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README.md

README.md

Terraform Enterprise Workspace Reaper

Enterprise Benefits

The beauty of Infrastructure as Code with Terraform is that you can specify every piece of infrastructure you need built out. Along with that, the other benefit of Terraform is that you can then destroy all of that infrastructure once you are done with it as well. Some other solutions out there revolve around writing code to destroy individual instances of servers, and potentially other parts of the infrastructure that are deployed, but they don't always catch everything that is deployed. That is where the Workspace Reaper comes into play. It will destroy everything that is configured under a Terraform Workspace. All you have to do is define a variable "WORKSPACE_TTL".

Here is the logic: Decision Tree for Destruction

Conceptually, a workspace can be considered a set of infrastructure, tracked by a Terraform state file, which also has many attributes associated with it. Some of these include: secure variables, VCS configurations and even role based access control. So not only do we get a secure environment for our variables, but also a secure location that manages the locking of the state as well.

Utilizing Terraform Enterprise (TFE) allows for direct API integration for Terraform, which allows a much more rich experience for interacting with Terraform in an automated way. It also allows for us to take advantage of the built in logic that TFE employs, and keep our logic rather simple in terms of how to deal with destroying workspaces.

Terraform Enterprise Advantages

This application takes advantage of a few different features that TFE provides by default.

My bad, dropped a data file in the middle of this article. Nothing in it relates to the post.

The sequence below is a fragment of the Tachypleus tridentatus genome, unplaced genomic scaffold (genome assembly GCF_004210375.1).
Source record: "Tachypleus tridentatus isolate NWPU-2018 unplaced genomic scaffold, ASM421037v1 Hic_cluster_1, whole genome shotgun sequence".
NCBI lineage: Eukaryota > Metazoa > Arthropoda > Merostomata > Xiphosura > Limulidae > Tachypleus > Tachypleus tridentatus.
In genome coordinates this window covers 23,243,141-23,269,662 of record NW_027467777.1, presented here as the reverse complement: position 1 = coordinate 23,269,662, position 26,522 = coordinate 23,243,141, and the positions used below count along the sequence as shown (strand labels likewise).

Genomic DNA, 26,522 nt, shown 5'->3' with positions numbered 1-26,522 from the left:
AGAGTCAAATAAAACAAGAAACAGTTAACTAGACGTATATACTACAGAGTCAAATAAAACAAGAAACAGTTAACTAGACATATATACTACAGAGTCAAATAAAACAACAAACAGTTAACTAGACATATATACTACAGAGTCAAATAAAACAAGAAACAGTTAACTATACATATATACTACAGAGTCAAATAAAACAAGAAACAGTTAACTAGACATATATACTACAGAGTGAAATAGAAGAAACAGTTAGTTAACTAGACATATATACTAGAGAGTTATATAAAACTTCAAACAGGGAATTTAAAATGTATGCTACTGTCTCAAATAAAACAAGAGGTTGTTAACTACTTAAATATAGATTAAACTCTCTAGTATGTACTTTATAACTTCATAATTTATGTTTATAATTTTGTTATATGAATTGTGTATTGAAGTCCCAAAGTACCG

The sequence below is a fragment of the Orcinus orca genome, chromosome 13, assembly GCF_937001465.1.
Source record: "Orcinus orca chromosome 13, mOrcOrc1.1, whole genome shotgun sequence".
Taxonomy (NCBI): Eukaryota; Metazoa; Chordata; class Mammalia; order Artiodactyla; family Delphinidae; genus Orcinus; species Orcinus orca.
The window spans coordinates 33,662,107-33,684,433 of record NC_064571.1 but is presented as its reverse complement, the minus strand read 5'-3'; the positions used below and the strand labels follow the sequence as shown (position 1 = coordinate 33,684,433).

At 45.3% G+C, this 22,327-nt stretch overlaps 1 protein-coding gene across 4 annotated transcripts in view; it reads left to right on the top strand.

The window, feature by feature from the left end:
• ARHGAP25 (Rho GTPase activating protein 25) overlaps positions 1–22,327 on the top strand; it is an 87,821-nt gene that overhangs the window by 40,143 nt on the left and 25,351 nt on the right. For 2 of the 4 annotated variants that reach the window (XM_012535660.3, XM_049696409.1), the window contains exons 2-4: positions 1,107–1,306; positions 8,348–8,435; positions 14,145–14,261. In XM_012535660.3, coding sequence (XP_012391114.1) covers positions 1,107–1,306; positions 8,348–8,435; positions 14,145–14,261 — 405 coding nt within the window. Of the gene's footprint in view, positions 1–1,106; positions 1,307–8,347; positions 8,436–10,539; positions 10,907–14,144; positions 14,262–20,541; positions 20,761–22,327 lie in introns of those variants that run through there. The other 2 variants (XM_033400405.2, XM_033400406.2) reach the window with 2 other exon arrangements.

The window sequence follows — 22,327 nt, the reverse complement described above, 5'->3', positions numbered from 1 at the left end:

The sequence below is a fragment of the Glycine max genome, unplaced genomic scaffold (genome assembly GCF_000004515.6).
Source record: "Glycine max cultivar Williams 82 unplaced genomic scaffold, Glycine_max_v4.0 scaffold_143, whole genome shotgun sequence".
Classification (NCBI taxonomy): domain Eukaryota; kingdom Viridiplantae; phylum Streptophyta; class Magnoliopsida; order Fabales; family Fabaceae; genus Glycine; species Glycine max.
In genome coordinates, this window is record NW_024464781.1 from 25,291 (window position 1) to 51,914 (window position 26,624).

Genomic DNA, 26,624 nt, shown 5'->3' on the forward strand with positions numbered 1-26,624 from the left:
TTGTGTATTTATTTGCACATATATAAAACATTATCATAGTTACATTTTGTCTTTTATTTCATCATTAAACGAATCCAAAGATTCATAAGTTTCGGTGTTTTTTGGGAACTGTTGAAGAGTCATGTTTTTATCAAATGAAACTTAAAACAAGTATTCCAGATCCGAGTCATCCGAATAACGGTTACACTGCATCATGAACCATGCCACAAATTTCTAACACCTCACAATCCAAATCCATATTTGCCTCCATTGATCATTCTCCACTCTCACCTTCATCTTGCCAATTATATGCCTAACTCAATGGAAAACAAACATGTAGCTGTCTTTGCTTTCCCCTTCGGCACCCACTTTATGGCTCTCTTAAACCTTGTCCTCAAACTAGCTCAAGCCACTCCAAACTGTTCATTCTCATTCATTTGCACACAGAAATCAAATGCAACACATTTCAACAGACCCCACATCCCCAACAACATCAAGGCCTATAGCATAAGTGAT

• Checks to see if TFE has the workspace locked.
  • Utilizes the logic of different states the workspace can be in.
  • Makes decisions if a workspace was either applied recently or destroyed.
  • Utilizes the tracking TFE does in terms of plans and applies.
  • Scans through the workspace variables to find workspaces that have the variable set, and utilizes the value to make a determination of what to do next.
  • Utilizes the role based access control with tokens to scope what workspaces are even exposed to this reaper bot.

Enterprise Implications

This capability now allows teams to test out their infrastructure without worrying about leaving dangling infrastructure around, and it is as simple as setting a single variable on the workspace.

To extend this even further, one could have a Sentinel policy which checks to make sure the variable is present and is set to a predefined range. This then could ensure that no development infrastructure could be left around for an indeterminent amount of time.

Technical Description

This application is utilized to auto-destroy workspaces based on a TTL value being set.

The application is fully based on Lambda functions, and is automatically deployed via Terraform.

Setup

Configure your TFE Workspace

  • Clone this Repo into your VCS
  • Set the working directory to be terraform
  • Configure your TFE Variables